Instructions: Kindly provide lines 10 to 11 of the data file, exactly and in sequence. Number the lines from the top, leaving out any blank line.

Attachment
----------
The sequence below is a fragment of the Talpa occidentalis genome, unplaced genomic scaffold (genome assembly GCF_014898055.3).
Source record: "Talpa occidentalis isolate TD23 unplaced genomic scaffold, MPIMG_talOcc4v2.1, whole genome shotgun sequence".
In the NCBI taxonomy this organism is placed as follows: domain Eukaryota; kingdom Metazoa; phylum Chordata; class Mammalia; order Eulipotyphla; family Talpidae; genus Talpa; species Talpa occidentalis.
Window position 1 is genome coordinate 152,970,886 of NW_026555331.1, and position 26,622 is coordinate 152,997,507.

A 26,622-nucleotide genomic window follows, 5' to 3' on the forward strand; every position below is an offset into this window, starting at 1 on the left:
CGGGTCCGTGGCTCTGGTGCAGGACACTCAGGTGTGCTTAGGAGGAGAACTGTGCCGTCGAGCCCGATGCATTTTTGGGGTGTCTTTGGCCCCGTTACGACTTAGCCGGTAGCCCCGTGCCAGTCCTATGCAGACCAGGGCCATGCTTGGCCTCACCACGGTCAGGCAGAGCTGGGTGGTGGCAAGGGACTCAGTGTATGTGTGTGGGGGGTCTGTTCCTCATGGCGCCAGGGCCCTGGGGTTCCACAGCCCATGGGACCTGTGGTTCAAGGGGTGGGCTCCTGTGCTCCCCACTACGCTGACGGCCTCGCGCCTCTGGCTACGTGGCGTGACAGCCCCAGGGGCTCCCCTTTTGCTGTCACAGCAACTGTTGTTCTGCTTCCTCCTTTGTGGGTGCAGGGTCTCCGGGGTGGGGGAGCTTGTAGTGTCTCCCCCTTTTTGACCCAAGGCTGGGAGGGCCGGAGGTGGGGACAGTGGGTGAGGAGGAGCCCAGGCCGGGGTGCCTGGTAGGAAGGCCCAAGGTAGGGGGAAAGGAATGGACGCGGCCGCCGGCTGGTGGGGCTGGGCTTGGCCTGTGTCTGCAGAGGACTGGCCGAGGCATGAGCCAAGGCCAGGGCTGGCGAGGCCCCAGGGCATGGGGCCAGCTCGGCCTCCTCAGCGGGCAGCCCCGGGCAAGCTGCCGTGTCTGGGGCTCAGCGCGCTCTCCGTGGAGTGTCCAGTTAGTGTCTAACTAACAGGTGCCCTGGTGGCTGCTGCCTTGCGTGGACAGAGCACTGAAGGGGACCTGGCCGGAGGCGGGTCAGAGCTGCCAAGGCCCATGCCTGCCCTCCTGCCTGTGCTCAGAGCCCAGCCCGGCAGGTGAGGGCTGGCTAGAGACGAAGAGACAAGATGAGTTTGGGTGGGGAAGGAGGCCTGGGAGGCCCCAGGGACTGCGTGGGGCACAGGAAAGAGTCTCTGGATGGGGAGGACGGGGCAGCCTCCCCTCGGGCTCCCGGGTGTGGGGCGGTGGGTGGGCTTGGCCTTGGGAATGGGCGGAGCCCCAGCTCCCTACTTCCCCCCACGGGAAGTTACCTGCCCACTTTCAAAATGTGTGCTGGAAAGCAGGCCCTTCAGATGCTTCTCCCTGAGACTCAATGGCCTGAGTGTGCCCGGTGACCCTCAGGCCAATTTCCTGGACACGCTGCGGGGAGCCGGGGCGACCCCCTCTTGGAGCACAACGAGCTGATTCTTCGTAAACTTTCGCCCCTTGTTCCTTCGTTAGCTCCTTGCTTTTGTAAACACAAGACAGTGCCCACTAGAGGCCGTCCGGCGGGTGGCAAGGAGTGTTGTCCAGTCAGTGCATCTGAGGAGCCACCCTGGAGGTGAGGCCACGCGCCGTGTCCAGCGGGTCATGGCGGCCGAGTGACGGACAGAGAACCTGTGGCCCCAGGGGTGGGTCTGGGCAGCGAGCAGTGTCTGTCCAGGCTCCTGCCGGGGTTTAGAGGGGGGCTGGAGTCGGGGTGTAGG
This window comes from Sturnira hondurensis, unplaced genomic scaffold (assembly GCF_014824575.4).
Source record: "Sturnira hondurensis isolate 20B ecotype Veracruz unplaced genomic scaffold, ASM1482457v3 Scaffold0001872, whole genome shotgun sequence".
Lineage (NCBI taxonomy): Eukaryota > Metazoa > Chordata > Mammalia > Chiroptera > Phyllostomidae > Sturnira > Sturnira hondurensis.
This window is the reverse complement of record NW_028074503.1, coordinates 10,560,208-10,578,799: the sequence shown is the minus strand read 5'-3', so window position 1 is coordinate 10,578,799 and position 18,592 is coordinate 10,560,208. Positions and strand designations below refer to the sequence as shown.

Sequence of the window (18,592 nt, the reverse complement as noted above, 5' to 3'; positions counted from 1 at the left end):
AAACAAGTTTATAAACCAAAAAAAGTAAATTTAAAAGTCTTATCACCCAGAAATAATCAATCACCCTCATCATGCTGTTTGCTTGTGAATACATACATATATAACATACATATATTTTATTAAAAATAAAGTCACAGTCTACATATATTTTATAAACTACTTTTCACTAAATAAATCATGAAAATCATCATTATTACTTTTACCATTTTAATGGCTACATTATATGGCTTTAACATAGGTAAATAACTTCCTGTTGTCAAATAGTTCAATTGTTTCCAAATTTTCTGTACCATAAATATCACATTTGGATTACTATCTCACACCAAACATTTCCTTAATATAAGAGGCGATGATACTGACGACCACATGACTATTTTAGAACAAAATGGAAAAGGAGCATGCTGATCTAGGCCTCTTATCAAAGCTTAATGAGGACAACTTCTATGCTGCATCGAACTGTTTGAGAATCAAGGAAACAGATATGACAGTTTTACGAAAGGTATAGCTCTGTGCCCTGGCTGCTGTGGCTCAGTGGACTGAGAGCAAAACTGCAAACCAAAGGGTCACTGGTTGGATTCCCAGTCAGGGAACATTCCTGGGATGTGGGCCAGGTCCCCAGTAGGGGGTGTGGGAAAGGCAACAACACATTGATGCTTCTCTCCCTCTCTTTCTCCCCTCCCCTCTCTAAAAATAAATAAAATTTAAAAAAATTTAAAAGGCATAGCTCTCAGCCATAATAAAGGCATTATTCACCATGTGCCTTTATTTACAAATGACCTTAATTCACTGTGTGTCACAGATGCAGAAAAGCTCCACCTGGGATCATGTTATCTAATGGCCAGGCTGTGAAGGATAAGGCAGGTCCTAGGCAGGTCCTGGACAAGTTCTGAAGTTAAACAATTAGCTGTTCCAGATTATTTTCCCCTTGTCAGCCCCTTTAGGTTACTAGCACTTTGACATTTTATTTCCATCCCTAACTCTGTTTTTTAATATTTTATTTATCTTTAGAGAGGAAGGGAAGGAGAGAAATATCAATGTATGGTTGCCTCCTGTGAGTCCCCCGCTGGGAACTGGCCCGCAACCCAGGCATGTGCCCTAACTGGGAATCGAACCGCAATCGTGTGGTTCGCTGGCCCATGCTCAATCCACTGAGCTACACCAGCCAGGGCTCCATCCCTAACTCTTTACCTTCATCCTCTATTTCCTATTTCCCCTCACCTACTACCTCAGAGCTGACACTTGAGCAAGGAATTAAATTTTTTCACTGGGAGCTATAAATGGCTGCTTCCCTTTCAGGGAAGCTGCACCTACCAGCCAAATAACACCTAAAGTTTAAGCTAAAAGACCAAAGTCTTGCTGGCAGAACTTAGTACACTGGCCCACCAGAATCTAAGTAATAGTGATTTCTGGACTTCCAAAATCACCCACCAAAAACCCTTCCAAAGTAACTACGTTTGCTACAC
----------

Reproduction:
This window is the reverse complement of record NW_028074503.1, coordinates 10,560,208-10,578,799: the sequence shown is the minus strand read 5'-3', so window position 1 is coordinate 10,578,799 and position 18,592 is coordinate 10,560,208. Positions and strand designations below refer to the sequence as shown.

Sequence of the window (18,592 nt, the reverse complement as noted above, 5' to 3'; positions counted from 1 at the left end):